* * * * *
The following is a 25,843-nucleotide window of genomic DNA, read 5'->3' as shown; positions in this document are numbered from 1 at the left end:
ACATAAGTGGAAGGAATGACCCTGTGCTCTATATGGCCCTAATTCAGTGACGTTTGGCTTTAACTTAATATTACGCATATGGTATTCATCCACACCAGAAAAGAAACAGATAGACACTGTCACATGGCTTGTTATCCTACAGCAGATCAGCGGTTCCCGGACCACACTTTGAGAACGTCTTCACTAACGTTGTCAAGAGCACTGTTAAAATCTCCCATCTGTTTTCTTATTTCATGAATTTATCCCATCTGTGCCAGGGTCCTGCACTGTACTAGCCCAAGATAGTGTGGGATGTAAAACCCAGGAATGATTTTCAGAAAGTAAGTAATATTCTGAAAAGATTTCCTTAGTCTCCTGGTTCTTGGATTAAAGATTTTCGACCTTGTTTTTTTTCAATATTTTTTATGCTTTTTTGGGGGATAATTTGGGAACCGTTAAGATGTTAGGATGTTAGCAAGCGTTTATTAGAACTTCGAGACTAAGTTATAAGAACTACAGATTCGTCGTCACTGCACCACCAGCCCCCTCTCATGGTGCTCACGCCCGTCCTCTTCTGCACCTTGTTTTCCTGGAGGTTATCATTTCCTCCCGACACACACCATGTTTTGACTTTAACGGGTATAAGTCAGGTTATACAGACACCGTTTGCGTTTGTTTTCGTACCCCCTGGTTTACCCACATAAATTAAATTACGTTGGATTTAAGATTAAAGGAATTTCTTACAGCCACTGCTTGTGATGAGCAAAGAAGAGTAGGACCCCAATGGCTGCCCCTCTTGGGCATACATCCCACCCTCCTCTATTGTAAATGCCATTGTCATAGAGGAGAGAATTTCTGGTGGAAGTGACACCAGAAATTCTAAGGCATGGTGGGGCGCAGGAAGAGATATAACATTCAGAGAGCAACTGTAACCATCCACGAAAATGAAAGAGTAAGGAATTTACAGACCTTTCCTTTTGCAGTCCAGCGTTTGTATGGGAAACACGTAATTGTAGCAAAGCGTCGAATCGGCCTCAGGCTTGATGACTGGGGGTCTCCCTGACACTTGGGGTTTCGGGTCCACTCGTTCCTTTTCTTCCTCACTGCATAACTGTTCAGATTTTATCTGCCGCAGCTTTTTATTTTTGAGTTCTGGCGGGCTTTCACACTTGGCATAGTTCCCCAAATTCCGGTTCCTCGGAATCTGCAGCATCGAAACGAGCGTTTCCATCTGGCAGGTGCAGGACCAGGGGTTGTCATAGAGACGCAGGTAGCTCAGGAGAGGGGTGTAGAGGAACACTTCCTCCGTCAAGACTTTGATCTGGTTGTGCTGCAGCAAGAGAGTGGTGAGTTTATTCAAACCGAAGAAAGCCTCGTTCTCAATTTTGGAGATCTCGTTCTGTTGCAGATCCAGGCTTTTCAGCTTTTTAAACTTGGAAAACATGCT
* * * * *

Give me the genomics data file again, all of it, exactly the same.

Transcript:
The following is a 25,843-nucleotide window of genomic DNA, read 5'->3' as shown; positions in this document are numbered from 1 at the left end:
ACATAAGTGGAAGGAATGACCCTGTGCTCTATATGGCCCTAATTCAGTGACGTTTGGCTTTAACTTAATATTACGCATATGGTATTCATCCACACCAGAAAAGAAACAGATAGACACTGTCACATGGCTTGTTATCCTACAGCAGATCAGCGGTTCCCGGACCACACTTTGAGAACGTCTTCACTAACGTTGTCAAGAGCACTGTTAAAATCTCCCATCTGTTTTCTTATTTCATGAATTTATCCCATCTGTGCCAGGGTCCTGCACTGTACTAGCCCAAGATAGTGTGGGATGTAAAACCCAGGAATGATTTTCAGAAAGTAAGTAATATTCTGAAAAGATTTCCTTAGTCTCCTGGTTCTTGGATTAAAGATTTTCGACCTTGTTTTTTTTCAATATTTTTTATGCTTTTTTGGGGGATAATTTGGGAACCGTTAAGATGTTAGGATGTTAGCAAGCGTTTATTAGAACTTCGAGACTAAGTTATAAGAACTACAGATTCGTCGTCACTGCACCACCAGCCCCCTCTCATGGTGCTCACGCCCGTCCTCTTCTGCACCTTGTTTTCCTGGAGGTTATCATTTCCTCCCGACACACACCATGTTTTGACTTTAACGGGTATAAGTCAGGTTATACAGACACCGTTTGCGTTTGTTTTCGTACCCCCTGGTTTACCCACATAAATTAAATTACGTTGGATTTAAGATTAAAGGAATTTCTTACAGCCACTGCTTGTGATGAGCAAAGAAGAGTAGGACCCCAATGGCTGCCCCTCTTGGGCATACATCCCACCCTCCTCTATTGTAAATGCCATTGTCATAGAGGAGAGAATTTCTGGTGGAAGTGACACCAGAAATTCTAAGGCATGGTGGGGCGCAGGAAGAGATATAACATTCAGAGAGCAACTGTAACCATCCACGAAAATGAAAGAGTAAGGAATTTACAGACCTTTCCTTTTGCAGTCCAGCGTTTGTATGGGAAACACGTAATTGTAGCAAAGCGTCGAATCGGCCTCAGGCTTGATGACTGGGGGTCTCCCTGACACTTGGGGTTTCGGGTCCACTCGTTCCTTTTCTTCCTCACTGCATAACTGTTCAGATTTTATCTGCCGCAGCTTTTTATTTTTGAGTTCTGGCGGGCTTTCACACTTGGCATAGTTCCCCAAATTCCGGTTCCTCGGAATCTGCAGCATCGAAACGAGCGTTTCCATCTGGCAGGTGCAGGACCAGGGGTTGTCATAGAGACGCAGGTAGCTCAGGAGAGGGGTGTAGAGGAACACTTCCTCCGTCAAGACTTTGATCTGGTTGTGCTGCAGCAAGAGAGTGGTGAGTTTATTCAAACCGAAGAAAGCCTCGTTCTCAATTTTGGAGATCTCGTTCTGTTGCAGATCCAGGCTTTTCAGCTTTTTAAACTTGGAAAACATGCT